Ziyad was detained for 24 hours, which his father engineer Taysir Mohamed Ahmed said was a “lucky escape” because of his ‘connections’ to secure his son’s release. “Others were not so lucky,” he lamented.

The Ministry of Interior has yet to directly tackle the issue of child abuse by the Egyptian police in a public statement. Ahram Online attempted to speak with a ministry official, but the ministry was unavailable to comment.

However, Interior Minister Mohamed Ibrahim stated on 19 February that no violence is used by the police force against peaceful protesters.

“The authorities have discovered if they really want to break us, they have to use the most important people to us – our children,” concluded Taysir Mohamed Ahmed. “This is why they are arresting and torturing children.  Our children are our weak point. They are our future.”

Additional reporting by Diaa Adel

The People’s Republic: Civil disobedience in Egypt

New Statesman

As Egypt celebrates the second anniversary of the 25 January revolution, cities are threatening to declare independence from central government by Bel Trew and Yassin Gaber 

On the second anniversary of Egypt’s 25 January Revolution, thousands are expected to gather on Tahrir Square, Cairo’s firmly established protest space.

The haphazard village of demonstration tents and vendors, which has been walled in by security barricades, has become a permanent fixture.

Muslim Brotherhood President Mohamed Morsi, who famously bared his chest to the square during his first speech as president in July 2012, now appears to be largely ignoring the rallying point.

It has become a permissible area to demonstrate, critics say rendering it ineffective.

“Egypt’s political and social movement has realised that dissent isn’t just through a presence in a square. We’ve seen more and more attempts at organisation on a community, university and factory level,” says Hisham Fouad, a labour expert and founder of the Children of the Land research centre.

The struggle for social and political rights has expanded across different sectors and entered different venues, he adds, highlighting in particular calls in December and January for civil disobedience.

“The recent battle over the constitution was waged across governorates and wasn’t concentrated in Cairo – pockets of dissent fought this battle throughout Egypt’s cities.”

Vote of no confidence

In December, against the backdrop of a deepening political crisis, several of Egypt’s major cities including Alexandria, Mahalla – the country’s industrial capital – and Suez declared independence from Morsi’s government.

Even Cairo’s Moqattam district, which houses the central headquarters of the Brotherhood, announced they would withdraw from the state.

These recent collective actions were precipitated by the president’s decision to push through a controversial constitution drafted by an Islamist-dominated constituent assembly, after granting himself unfettered authorities.

With little change two years on from the ouster of Mubarak, there are plans to repeat these calls for independence in 2013.

Influential activist Mamdouh Amir, one of the seven authors of Mahalla’s 7 December independence declaration, explains that the industrial city’s independence was not a direct withdrawal from the Egyptian state “flag and all”.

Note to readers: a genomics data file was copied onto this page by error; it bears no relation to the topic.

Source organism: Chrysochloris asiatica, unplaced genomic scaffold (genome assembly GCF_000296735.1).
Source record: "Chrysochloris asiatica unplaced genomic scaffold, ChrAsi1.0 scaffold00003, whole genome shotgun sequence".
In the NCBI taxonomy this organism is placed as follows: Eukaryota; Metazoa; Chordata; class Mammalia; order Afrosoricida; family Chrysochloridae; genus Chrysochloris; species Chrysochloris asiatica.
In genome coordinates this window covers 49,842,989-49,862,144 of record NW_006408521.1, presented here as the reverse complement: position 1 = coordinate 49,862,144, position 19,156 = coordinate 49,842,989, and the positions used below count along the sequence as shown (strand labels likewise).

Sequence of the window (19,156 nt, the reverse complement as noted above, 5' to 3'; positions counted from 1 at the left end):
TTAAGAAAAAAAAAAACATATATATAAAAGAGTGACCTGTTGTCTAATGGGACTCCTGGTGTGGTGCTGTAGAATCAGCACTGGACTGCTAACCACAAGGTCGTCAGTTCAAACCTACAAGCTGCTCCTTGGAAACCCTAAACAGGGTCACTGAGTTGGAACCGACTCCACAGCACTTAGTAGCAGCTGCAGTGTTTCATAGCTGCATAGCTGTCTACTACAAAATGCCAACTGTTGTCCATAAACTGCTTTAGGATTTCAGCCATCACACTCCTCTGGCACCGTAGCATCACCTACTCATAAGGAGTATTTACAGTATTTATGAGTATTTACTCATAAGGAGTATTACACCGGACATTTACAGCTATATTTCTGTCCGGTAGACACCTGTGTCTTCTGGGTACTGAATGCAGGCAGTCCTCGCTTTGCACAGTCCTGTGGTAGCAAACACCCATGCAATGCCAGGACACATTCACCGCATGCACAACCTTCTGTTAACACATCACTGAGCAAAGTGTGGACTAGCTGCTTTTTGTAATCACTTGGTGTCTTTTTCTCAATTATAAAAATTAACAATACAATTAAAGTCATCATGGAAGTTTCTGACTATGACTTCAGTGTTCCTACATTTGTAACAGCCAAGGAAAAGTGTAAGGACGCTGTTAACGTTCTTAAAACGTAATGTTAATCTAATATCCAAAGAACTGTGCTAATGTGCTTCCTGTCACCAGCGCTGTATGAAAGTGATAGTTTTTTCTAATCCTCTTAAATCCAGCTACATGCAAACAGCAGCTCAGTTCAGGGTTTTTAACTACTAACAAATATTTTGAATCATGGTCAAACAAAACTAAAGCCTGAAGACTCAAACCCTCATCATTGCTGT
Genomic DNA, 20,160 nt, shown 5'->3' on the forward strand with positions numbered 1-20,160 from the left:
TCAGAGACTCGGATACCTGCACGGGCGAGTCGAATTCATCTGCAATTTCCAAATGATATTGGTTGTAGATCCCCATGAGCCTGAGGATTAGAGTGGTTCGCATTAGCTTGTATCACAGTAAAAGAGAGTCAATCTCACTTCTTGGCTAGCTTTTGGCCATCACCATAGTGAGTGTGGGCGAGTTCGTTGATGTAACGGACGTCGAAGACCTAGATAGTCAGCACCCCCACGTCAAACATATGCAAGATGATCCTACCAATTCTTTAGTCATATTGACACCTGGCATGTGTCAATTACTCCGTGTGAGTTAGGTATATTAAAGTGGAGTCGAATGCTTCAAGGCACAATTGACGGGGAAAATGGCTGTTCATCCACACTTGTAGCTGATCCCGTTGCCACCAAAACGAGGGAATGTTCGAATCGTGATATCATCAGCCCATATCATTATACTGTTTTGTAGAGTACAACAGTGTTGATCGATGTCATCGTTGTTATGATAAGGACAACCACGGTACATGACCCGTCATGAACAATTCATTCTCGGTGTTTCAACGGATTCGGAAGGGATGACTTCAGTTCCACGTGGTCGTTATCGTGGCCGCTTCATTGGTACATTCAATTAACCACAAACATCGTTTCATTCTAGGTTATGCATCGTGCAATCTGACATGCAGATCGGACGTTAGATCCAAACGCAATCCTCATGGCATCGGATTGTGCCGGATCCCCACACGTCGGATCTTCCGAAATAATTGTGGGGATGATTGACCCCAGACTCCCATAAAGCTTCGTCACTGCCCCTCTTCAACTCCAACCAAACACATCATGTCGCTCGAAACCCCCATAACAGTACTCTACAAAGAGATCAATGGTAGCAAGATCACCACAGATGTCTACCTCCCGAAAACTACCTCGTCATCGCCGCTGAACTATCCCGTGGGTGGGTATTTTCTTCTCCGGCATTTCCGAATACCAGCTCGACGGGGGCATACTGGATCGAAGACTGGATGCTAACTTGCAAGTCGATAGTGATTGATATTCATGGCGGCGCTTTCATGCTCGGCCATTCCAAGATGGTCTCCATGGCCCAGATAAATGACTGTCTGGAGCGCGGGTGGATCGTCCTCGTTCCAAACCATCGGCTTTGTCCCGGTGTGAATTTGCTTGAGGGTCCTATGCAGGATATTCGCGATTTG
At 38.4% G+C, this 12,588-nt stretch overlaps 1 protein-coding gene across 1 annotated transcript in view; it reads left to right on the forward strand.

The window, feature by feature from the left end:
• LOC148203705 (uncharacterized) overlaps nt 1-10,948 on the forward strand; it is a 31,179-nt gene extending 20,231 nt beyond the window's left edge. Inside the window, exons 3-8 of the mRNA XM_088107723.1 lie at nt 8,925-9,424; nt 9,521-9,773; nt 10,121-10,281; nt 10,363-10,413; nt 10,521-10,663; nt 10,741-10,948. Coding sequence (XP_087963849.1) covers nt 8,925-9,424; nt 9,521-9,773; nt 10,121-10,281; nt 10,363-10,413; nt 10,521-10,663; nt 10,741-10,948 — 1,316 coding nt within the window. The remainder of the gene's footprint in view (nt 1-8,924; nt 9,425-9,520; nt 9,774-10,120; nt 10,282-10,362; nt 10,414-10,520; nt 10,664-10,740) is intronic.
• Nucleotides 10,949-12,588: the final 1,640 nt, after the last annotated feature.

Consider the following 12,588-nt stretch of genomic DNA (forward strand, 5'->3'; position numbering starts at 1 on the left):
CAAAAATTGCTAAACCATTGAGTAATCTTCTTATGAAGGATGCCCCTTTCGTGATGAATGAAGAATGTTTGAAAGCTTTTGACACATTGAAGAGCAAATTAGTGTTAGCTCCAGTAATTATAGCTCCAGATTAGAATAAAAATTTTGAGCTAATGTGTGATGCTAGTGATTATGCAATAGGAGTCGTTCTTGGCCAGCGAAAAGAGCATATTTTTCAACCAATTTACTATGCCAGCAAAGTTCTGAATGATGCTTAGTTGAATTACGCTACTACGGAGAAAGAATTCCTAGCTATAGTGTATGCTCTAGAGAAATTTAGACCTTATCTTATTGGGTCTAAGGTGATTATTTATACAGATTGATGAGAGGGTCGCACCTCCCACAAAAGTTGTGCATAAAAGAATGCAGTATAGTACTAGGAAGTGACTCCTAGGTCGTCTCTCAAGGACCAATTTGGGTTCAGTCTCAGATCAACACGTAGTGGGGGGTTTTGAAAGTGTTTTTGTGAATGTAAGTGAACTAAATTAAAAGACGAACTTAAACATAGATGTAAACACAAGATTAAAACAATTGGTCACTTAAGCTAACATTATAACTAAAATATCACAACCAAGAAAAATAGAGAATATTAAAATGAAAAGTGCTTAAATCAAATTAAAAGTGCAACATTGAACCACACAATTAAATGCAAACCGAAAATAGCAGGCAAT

Rather it was an expression of defiance against the “lawlessness of the state that is buttressed by the ruling political elite.”

“It was a symbolic action to encourage people to strive for a more comprehensive civil disobedience on a nationwide scale in the future,” adds Alaa Bahlaan, founding member of Mahalla’s local branch of Mohamed ElBaradei’s Constitution Party, who were signatories to the city’s declaration of independence.

Activists in Alexandria, Egypt’s “second city”, inspired by events in Mahalla immediately followed suit.

“People looked at Mahalla as a role model,” explains Mahienour El-Massry, from Alexandria’s Revolutionary Socialists, who saw the symbolic act as a creative means of delivering a warning shot to the regime.

Alexandria had initially attempted to declare independence during 2011’s 18-day uprising, including selecting an alternate governor (a well-respected local judge) and securing the support of “state officials, governorate employees and tax collectors,” who agreed to defect.

But it was never made public, as the day chosen to oust Mubarak’s government officials from the coastal city coincided with 11 February when Mubarak stepped down.

Over the past year, the failure of national and local government to interact with their constituencies, to empower the populace and to delegate authorities in a democratic and transparent manner continues to mean that power in Egypt has been concentrated into the hands of a privileged, political clique.

“We want to put forward a model government that is built on popular legitimacy and a respect of the law by creating an alternative or shadow council,” explains Amir.

“We, as the nation’s youth, want a lawful state. At the moment, the president of Egypt has completely deviated from the rule of law. This is apparent by his appropriation of judicial authorities in December.”

Local decay and political alienation

The centralisation of Egypt’s political structure has meant that outside of Cairo many citizens feel marginalised and alienated. On a local level, the public receive little or no services, seriously impacting their daily lives.

This is because deep-seated corruption in local governance remains rife on a nationwide level even after the uprising, claims Muhammed Abushaqra, a leading member of Alexandria’s branch of the Constitution Party that joined the coastal city’s bid for independence.